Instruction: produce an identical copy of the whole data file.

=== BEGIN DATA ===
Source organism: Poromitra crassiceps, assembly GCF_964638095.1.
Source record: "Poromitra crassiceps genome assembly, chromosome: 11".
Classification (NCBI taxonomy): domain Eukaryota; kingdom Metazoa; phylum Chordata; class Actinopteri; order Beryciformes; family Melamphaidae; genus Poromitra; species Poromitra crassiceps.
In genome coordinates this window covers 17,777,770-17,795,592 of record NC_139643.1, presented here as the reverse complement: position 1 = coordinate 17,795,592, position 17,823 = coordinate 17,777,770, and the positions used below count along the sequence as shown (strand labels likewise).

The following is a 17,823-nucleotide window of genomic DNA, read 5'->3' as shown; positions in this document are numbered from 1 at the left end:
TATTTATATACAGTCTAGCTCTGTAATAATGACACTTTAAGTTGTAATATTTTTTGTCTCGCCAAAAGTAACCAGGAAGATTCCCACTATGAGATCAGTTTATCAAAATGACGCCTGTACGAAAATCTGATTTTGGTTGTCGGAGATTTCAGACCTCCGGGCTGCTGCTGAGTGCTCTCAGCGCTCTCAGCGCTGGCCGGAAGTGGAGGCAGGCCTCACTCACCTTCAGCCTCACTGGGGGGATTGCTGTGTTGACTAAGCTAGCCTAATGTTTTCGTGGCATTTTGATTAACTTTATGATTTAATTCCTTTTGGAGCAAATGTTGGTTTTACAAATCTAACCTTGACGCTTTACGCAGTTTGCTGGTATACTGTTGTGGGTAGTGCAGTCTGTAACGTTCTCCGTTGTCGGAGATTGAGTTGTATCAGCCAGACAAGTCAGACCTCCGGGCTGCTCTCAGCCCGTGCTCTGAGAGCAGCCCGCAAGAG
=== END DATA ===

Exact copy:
Source organism: Poromitra crassiceps, assembly GCF_964638095.1.
Source record: "Poromitra crassiceps genome assembly, chromosome: 11".
Classification (NCBI taxonomy): domain Eukaryota; kingdom Metazoa; phylum Chordata; class Actinopteri; order Beryciformes; family Melamphaidae; genus Poromitra; species Poromitra crassiceps.
In genome coordinates this window covers 17,777,770-17,795,592 of record NC_139643.1, presented here as the reverse complement: position 1 = coordinate 17,795,592, position 17,823 = coordinate 17,777,770, and the positions used below count along the sequence as shown (strand labels likewise).

The following is a 17,823-nucleotide window of genomic DNA, read 5'->3' as shown; positions in this document are numbered from 1 at the left end:
TATTTATATACAGTCTAGCTCTGTAATAATGACACTTTAAGTTGTAATATTTTTTGTCTCGCCAAAAGTAACCAGGAAGATTCCCACTATGAGATCAGTTTATCAAAATGACGCCTGTACGAAAATCTGATTTTGGTTGTCGGAGATTTCAGACCTCCGGGCTGCTGCTGAGTGCTCTCAGCGCTCTCAGCGCTGGCCGGAAGTGGAGGCAGGCCTCACTCACCTTCAGCCTCACTGGGGGGATTGCTGTGTTGACTAAGCTAGCCTAATGTTTTCGTGGCATTTTGATTAACTTTATGATTTAATTCCTTTTGGAGCAAATGTTGGTTTTACAAATCTAACCTTGACGCTTTACGCAGTTTGCTGGTATACTGTTGTGGGTAGTGCAGTCTGTAACGTTCTCCGTTGTCGGAGATTGAGTTGTATCAGCCAGACAAGTCAGACCTCCGGGCTGCTCTCAGCCCGTGCTCTGAGAGCAGCCCGCAAGAG